Research ArticleNeuroscience

Molecular Mechanism for Age-Related Memory Loss: The Histone-Binding Protein RbAp48

Science Translational Medicine  28 Aug 2013:
Vol. 5, Issue 200, pp. 200ra115
DOI: 10.1126/scitranslmed.3006373

You are currently viewing the editor's summary.

View Full Text
As a service to the community, AAAS/Science has made this article free with registration.

Try to Remember

We do not know why, but we think we know where: Age-related memory loss begins in the dentate gyrus of the brain. (Alzheimer’s disease starts in nearby entorhinal cortex and other parts of the hippocampus.) To understand better why we forget more easily as we age, Pavlopoulos et al. gained access to eight human brains and looked carefully for proteins that rose and fell in the dentate gyrus with age. One was particularly notable, RbAp48, a histone-binding protein that regulates transcription and decreases in expression in older people. Exploring its function in mice led the authors to conclude that RbAp48 participates in the dentate gyrus dysfunction that becomes more prominent with aging and could potentially be a target for treatment of age-related memory decline.

By first searching for proteins that are modulated in an age-related fashion in the human brain, the authors firmly rooted their investigation in the translational space. Their subsequent experiments in mice were designed to examine the protein’s function in ways that would have been impossible in humans. Key to validating RbAp48’s function was a transgenic mouse line that carried a dominant-negative inhibitor of RbAp48, but only in the forebrain. The authors could manipulate expression of RbAp48 at will by switching it on and off with artificial triggers. Prematurely inhibiting RbAp48 in young mice resulted in memory deficits just like those seen naturally in older mice. Increasing RbAp48 in older, more forgetful mice restored their memory to its youthful vigor. And not only behavior was affected. Functional magnetic resonance imaging showed that the dentate gyrus in the artificially impaired young mice did not work properly, and molecular assays showed abnormal histone acetylation.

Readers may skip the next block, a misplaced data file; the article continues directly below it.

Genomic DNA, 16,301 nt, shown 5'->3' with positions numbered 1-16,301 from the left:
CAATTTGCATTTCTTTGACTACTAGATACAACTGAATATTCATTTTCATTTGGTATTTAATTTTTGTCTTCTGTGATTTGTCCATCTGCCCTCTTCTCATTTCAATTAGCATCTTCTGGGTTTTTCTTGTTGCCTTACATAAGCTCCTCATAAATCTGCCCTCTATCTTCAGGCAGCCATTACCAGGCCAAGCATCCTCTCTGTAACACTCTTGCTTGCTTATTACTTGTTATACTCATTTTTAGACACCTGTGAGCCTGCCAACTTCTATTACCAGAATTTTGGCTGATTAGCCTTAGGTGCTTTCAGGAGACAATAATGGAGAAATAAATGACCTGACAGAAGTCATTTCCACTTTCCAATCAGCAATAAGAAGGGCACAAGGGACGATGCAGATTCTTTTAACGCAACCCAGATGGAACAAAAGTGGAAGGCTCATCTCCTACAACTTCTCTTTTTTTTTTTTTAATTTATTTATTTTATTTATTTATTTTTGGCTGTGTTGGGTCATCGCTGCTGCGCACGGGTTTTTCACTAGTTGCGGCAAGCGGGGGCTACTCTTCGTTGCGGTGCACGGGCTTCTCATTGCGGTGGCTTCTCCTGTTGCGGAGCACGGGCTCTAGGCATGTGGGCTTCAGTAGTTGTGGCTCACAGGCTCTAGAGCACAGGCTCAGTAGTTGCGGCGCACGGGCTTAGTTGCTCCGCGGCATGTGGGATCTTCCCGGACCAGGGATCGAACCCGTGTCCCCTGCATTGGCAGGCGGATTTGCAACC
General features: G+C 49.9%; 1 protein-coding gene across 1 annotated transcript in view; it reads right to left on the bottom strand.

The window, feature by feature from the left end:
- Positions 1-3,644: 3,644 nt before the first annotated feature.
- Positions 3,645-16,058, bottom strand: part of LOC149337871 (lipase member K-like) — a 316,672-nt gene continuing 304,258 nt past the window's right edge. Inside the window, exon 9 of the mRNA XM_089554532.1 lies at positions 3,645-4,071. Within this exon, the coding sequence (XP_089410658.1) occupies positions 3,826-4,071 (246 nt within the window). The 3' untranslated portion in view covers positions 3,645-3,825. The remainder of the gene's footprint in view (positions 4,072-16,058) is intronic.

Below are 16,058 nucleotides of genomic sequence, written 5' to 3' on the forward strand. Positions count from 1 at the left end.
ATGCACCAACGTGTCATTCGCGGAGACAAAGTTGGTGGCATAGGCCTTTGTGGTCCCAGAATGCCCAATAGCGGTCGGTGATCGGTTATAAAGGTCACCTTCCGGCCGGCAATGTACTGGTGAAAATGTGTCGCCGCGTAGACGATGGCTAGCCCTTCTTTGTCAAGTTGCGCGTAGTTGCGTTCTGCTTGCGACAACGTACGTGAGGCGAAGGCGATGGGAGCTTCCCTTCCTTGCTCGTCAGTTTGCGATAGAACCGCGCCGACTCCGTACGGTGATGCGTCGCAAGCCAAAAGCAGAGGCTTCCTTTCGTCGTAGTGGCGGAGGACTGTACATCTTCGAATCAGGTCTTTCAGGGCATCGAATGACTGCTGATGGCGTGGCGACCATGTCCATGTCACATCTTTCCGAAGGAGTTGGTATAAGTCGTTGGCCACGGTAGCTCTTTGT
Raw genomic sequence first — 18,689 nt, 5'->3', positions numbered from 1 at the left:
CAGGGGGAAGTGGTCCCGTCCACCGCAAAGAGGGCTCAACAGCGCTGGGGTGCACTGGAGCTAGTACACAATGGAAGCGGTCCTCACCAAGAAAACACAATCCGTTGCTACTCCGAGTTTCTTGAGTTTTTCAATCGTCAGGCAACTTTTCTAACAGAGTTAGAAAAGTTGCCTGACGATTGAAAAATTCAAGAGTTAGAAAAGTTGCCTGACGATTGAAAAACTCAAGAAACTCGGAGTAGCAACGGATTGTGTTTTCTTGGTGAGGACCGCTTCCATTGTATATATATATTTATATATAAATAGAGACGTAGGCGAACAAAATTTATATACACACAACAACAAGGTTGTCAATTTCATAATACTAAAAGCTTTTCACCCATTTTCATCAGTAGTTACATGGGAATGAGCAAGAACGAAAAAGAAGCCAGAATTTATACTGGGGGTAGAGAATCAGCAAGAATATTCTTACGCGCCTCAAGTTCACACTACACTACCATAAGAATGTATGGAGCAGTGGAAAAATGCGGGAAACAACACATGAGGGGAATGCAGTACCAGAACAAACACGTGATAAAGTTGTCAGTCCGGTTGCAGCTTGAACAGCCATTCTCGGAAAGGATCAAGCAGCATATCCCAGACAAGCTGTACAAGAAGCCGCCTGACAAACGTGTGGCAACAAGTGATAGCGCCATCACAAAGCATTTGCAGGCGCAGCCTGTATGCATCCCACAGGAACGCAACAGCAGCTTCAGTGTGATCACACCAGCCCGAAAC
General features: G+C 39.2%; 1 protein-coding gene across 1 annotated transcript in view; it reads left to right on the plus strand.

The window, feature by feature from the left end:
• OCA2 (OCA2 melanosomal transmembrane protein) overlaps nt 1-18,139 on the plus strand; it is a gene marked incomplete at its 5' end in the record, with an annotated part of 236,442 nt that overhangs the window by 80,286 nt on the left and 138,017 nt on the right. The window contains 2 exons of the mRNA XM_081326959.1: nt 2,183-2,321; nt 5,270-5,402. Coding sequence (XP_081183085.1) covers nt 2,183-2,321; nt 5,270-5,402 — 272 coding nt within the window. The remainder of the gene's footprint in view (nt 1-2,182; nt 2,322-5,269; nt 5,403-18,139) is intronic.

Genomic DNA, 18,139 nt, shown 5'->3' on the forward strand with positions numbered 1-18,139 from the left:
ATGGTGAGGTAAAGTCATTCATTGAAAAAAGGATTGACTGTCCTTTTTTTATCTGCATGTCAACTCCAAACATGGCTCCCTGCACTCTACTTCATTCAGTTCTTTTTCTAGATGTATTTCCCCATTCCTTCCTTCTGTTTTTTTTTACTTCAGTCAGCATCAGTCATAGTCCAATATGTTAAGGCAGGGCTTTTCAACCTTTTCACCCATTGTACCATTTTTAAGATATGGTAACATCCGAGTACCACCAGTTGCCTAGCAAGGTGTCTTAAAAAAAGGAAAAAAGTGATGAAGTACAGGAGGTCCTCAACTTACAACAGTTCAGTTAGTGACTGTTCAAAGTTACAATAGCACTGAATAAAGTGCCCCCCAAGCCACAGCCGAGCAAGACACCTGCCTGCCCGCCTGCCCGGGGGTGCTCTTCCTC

Further exploiting their transgenic mice, the authors also support the idea that RbAp48 acts through the protein kinase A (PKA)–cyclic adenosine monophosphate (cAMP) response element–binding protein 1 (CREB1)–CREB-binding protein (CBP), a well-understood signaling pathway. Agents that enhance signaling through PKA and CREB (cAMP signaling) are already known to improve age-related problems in hippocampal function in mice, so it is a logical next step to test these drugs for therapeutic use in treating age-related memory problems in people.